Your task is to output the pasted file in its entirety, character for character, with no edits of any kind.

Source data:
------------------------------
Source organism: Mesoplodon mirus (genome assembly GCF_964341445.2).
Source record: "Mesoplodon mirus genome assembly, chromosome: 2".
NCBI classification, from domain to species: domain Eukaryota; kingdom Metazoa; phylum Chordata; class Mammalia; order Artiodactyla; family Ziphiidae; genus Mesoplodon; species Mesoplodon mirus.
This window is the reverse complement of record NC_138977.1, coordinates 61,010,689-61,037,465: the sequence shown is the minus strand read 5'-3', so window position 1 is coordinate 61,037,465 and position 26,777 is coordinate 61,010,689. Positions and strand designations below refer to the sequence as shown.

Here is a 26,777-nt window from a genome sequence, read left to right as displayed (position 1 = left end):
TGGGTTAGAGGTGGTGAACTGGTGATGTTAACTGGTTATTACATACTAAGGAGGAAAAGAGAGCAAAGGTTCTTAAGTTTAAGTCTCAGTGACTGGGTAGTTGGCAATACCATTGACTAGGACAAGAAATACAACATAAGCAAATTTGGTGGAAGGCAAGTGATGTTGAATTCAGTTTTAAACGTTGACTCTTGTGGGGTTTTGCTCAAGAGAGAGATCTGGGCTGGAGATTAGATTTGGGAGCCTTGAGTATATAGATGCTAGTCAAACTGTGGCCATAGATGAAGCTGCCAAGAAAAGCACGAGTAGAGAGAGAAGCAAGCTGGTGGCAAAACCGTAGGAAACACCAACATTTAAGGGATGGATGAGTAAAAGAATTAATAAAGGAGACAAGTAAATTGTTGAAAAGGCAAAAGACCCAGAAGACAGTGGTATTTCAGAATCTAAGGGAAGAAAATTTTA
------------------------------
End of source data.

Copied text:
Source organism: Mesoplodon mirus (genome assembly GCF_964341445.2).
Source record: "Mesoplodon mirus genome assembly, chromosome: 2".
NCBI classification, from domain to species: domain Eukaryota; kingdom Metazoa; phylum Chordata; class Mammalia; order Artiodactyla; family Ziphiidae; genus Mesoplodon; species Mesoplodon mirus.
This window is the reverse complement of record NC_138977.1, coordinates 61,010,689-61,037,465: the sequence shown is the minus strand read 5'-3', so window position 1 is coordinate 61,037,465 and position 26,777 is coordinate 61,010,689. Positions and strand designations below refer to the sequence as shown.

Here is a 26,777-nt window from a genome sequence, read left to right as displayed (position 1 = left end):
TGGGTTAGAGGTGGTGAACTGGTGATGTTAACTGGTTATTACATACTAAGGAGGAAAAGAGAGCAAAGGTTCTTAAGTTTAAGTCTCAGTGACTGGGTAGTTGGCAATACCATTGACTAGGACAAGAAATACAACATAAGCAAATTTGGTGGAAGGCAAGTGATGTTGAATTCAGTTTTAAACGTTGACTCTTGTGGGGTTTTGCTCAAGAGAGAGATCTGGGCTGGAGATTAGATTTGGGAGCCTTGAGTATATAGATGCTAGTCAAACTGTGGCCATAGATGAAGCTGCCAAGAAAAGCACGAGTAGAGAGAGAAGCAAGCTGGTGGCAAAACCGTAGGAAACACCAACATTTAAGGGATGGATGAGTAAAAGAATTAATAAAGGAGACAAGTAAATTGTTGAAAAGGCAAAAGACCCAGAAGACAGTGGTATTTCAGAATCTAAGGGAAGAAAATTTTA